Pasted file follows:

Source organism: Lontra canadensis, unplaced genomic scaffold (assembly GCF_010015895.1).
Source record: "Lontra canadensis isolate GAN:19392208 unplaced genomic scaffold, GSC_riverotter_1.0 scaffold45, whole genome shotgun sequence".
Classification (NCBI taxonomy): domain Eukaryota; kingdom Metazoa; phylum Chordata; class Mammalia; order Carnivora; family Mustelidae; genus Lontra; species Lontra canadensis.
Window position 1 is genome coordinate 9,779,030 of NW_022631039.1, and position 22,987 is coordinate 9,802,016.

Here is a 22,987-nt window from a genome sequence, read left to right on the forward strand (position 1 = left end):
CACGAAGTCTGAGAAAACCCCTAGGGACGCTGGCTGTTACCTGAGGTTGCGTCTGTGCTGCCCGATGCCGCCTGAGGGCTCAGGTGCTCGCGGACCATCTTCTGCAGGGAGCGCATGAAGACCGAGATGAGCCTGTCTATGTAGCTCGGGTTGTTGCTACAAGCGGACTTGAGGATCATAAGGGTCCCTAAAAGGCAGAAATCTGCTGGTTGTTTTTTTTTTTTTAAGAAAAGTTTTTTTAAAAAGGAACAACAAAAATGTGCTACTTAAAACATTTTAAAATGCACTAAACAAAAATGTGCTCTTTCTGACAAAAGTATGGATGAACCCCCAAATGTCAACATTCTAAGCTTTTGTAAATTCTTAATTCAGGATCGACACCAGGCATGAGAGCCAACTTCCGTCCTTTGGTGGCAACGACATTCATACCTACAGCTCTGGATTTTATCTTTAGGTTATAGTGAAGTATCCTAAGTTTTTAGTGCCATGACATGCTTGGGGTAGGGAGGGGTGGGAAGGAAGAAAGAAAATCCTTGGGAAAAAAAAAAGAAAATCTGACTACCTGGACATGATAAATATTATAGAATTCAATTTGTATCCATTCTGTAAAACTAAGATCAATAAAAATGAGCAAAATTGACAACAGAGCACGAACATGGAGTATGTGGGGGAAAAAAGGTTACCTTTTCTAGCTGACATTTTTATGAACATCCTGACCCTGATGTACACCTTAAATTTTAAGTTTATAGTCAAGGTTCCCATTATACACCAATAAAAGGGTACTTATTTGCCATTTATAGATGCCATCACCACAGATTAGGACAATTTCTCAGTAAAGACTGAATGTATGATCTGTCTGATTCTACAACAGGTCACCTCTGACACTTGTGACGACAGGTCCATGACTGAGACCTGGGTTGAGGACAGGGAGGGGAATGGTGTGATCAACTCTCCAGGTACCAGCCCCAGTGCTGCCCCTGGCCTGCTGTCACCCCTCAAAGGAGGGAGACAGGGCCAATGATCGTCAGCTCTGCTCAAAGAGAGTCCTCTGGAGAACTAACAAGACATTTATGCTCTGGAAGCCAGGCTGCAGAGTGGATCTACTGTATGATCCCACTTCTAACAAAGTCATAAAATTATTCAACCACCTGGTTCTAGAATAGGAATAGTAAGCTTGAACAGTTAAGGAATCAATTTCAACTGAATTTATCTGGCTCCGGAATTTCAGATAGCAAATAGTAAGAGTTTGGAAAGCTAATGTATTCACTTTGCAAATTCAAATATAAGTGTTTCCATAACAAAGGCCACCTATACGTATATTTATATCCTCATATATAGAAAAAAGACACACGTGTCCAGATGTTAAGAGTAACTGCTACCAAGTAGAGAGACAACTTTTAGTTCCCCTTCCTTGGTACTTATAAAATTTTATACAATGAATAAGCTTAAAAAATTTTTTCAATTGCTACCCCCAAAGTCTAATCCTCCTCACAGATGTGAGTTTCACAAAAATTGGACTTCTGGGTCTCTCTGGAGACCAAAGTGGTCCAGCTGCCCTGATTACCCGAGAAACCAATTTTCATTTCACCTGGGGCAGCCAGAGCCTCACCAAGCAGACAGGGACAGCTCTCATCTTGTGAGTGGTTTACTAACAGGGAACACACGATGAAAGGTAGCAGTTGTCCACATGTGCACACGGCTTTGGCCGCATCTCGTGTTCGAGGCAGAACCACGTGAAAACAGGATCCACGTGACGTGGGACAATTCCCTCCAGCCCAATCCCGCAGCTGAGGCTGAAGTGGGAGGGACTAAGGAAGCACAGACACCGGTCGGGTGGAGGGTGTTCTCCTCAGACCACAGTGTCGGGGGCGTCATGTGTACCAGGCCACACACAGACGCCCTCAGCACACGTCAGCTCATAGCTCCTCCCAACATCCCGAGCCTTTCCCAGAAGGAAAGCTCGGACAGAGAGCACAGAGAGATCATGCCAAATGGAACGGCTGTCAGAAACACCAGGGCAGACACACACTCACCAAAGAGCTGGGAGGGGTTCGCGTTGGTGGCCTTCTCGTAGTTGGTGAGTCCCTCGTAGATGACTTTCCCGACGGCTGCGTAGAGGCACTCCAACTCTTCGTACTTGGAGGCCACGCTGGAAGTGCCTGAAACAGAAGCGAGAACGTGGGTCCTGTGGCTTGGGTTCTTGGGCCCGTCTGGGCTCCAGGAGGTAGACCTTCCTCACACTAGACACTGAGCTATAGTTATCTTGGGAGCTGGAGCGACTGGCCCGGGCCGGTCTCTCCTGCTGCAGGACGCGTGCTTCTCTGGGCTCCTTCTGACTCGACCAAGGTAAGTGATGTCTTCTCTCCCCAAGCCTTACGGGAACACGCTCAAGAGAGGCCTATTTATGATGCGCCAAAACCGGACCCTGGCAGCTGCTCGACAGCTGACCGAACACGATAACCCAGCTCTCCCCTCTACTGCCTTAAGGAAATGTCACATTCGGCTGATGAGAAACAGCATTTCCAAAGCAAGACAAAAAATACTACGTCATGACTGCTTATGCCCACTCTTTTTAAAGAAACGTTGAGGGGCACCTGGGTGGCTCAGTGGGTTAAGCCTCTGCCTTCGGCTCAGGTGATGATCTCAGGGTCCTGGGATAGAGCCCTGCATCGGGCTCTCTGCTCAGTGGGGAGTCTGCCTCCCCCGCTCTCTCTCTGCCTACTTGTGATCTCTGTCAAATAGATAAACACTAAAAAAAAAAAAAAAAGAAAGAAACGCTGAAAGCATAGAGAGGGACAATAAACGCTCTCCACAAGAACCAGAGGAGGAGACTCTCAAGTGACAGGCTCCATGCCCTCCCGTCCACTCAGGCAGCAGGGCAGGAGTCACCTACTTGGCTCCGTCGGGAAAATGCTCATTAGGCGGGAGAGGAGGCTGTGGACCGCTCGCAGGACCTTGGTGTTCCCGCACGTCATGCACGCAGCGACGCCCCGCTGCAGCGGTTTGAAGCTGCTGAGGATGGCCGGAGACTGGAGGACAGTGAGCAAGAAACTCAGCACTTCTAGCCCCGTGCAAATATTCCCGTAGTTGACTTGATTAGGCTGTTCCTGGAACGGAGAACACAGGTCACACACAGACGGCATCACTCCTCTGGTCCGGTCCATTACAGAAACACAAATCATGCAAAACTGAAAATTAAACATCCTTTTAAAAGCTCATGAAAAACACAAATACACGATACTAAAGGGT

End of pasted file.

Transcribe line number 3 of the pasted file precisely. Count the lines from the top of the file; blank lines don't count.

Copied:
Classification (NCBI taxonomy): domain Eukaryota; kingdom Metazoa; phylum Chordata; class Mammalia; order Carnivora; family Mustelidae; genus Lontra; species Lontra canadensis.